College of Education and Human Development Statue

Throughout our history we have been charged with transforming and enriching lives through education and health. Created as a school for teachers, we are now a school for leaders.

We offer 21 undergraduate programs and more than 30 graduate programs across multiple emphasis areas.

Educators, sports professionals, business leaders, healthcare professionals. Whatever the industry, our graduates are game-changers. Our graduates transform lives.

We Teach Texas

For the 2020-2021 school year, the Texas Education Agency reported there were nearly 10,000 Aggies working in Texas schools across 668 districts and 184 counties. Thanks to our excellence in teacher preparation, these Aggies will stay in the classrooms long after their peers.

Become a Teacher Learn about the TAMUS initiative

COVID-19 Updates and Guidance

Our top priority during this time is to ensure the safety of our students, faculty and staff. Review Texas A&M updates and guidance to learn more.

TAMU Updates & Guidance

We will continue to update information as it comes available.

Best Online Master’s

According to U.S. News & World Report (2022)


Education Programs for Veterans


Education Programs


Education Administration & Supervision


Educational/Instructional Media Design


Curriculum & Instruction

Departments in the College of Education & Human Development

Business professionals meeting outside of a cubicle workspace.

EAHR develops educational leaders and improves practice through teaching, research and service.

Educational Psychology Teacher Painting Students

EPSY is home to a variety of interrelated disciplines and degree options focused on human development and well-being in educational and community contexts.


HLKN is the largest academic department at Texas A&M University and generates over 98,000 credit hours and 203,000 (Modified) weighted student credit hours each year.

Teaching learning culture middle grades classroom

TLAC’s mission is to create experiences that advance teaching, research and service through the application of knowledge in the preparation and development of quality educators; placing high value on collaboration, diversity, critical thinking, and creativity.

Staff and Faculty Kudos

If you’ve had a great encounter with a College of Education and Human Development faculty or staff member, tell us about it! Nominate them here.

Testosterone Research Brings New Hope For Cancer Patients

Testosterone Research Brings New Hope For Cancer Patients
July 13, 2018 CEHD Communications

Testosterone Research Brings New Hope For Cancer Patients

Loss of body mass is responsible for approximately 20 percent of cancer deaths. New research targeted this loss, known as cachexia, using the natural hormone testosterone and found increased quality of life for cancer patients.

Dr. Melinda Sheffield-Moore, professor and head of the Department of Health and Kinesiology, and researchers at University of Texas Medical Branch found that testosterone can maintain or improve lean body mass in cancer patients.

These findings are significant for cancer patients suffering from the loss of fat, skeletal muscle and muscle function caused by cancer. This loss can reduce patients eligibility to undergo treatments like radiation and chemotherapy.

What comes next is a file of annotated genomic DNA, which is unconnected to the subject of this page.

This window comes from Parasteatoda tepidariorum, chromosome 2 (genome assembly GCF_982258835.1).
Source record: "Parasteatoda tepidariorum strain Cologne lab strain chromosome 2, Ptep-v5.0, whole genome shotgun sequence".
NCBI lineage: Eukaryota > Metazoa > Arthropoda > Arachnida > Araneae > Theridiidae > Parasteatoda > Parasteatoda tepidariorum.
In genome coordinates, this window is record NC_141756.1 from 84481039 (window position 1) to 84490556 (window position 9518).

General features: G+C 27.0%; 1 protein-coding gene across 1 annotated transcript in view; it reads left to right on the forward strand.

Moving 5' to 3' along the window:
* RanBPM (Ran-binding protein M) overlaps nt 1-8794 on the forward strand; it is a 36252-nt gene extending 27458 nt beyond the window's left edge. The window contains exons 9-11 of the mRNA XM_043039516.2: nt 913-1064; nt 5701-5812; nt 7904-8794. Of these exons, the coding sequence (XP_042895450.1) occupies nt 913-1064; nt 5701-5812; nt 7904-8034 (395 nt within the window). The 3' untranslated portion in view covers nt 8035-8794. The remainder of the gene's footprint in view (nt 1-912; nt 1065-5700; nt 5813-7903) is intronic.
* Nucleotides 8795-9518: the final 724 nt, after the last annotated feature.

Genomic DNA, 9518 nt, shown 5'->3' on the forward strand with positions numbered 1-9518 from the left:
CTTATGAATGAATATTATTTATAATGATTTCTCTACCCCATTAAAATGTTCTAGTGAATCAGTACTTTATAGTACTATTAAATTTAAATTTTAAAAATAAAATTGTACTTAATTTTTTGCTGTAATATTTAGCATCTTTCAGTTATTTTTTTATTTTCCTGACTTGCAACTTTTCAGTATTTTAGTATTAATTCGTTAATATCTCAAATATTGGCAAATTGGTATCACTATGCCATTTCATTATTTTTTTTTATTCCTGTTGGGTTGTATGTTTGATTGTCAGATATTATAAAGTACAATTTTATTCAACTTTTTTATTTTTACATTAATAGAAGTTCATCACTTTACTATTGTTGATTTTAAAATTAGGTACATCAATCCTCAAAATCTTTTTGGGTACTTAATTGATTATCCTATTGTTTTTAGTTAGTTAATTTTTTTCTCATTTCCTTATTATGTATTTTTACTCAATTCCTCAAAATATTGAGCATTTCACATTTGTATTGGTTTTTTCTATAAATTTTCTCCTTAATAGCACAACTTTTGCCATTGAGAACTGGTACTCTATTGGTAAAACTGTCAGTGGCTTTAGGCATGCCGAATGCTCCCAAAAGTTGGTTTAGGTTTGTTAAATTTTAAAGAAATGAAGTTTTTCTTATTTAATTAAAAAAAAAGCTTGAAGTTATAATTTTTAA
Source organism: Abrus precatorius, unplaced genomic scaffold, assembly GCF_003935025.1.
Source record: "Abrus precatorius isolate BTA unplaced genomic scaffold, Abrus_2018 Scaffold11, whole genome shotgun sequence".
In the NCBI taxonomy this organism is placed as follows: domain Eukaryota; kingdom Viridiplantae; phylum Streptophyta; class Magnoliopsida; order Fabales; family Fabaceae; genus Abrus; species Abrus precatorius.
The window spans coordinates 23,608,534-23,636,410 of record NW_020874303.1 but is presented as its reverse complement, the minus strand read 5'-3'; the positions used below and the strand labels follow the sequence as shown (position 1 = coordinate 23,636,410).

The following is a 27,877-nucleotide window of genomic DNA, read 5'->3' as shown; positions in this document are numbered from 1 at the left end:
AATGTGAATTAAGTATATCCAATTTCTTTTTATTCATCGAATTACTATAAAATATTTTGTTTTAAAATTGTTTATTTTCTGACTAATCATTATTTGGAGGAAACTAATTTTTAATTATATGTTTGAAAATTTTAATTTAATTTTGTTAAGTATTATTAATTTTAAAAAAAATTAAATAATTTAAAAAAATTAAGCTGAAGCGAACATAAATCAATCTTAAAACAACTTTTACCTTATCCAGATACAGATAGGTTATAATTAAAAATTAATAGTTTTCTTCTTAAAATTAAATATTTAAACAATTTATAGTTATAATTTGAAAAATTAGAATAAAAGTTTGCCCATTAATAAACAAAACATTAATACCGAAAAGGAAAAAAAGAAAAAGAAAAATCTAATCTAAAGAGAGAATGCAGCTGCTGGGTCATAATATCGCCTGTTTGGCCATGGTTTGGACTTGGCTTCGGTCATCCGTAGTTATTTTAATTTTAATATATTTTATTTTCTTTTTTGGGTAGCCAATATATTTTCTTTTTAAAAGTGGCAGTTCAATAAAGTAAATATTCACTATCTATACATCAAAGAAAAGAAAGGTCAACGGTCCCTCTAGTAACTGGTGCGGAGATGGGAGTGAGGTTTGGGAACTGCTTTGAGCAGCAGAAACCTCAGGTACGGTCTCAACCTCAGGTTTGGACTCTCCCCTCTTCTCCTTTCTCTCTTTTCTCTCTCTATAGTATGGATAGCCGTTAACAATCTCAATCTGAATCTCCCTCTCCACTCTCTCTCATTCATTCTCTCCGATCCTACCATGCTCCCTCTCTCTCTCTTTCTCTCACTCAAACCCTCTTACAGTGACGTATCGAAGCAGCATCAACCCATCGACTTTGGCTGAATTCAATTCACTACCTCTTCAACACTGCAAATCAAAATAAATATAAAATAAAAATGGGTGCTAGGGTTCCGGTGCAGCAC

This National Cancer Institute grant-funded research is significant, as there are currently no established therapies targeting this loss of body. Dr. Sheffield-Moore and her team wanted to show that the naturally-occurring hormone testosterone could increase quality of life.

“We hoped to demonstrate these patients would go from not feeling well enough to even get out of bed to at least being able to have some basic quality of life that allows them to take care of themselves and receive therapy,” Dr. Sheffield-Moore said.

Dr. Sheffield-Moore said doctors sought her expertise in nutrition and metabolism when patients were losing tremendous amounts of weight from cancer cachexia. She said that previous nutrition-focused treatment failed to combat this severe loss of body, which led her team to investigate the hormone testosterone.

“We already know that testosterone builds skeletal muscle in healthy individuals, so we tried using it in a population at a high risk of muscle loss, so these patients could maintain their strength and performance status to be able to receive standard cancer therapies.” Dr. Sheffield-Moore said.

Over the course of five years, researchers studied groups of patients with advanced stage cancers undergoing chemotherapy and radiation. For seven weeks groups of patients received hormone testosterone and placebo injections.

Patients receiving testosterone either maintained total body mass or increased lean body mass. Sustaining body mass is important considering most patients experience a 20 percent decrease in mass or more depending upon the type of cancer. This loss can leave them bedridden and incapable of simple, daily tasks.

“Patients in the testosterone group demonstrated enhanced physical activity,” Dr. Sheffield-Moore said. “They felt well enough to get up and take care of some of their basic activities of daily living, like cooking, cleaning and bathing themselves.”

Dr. Sheffield-Moore hopes this research will help advanced-stage cancer patients increase quality of life and maintain eligibility to receive therapy.

To read more about Dr. Sheffield-Moore and UTMB’s research visit

About the Writer

Heather is responsible for news coverage in the Department of Health and Kinesiology, as well as the Department of Educational Administration and Human Resource Development.

Articles by Heather

For media inquiries, contact our Media Relations Coordinator, Ashley Green


To learn more about how you can assist in fundraising, contact Jody Ford ’99, Sr. Director of Development or 979-847-8655

Recent Posts

Can't find what you are looking for?

Contact CEHD
Translate »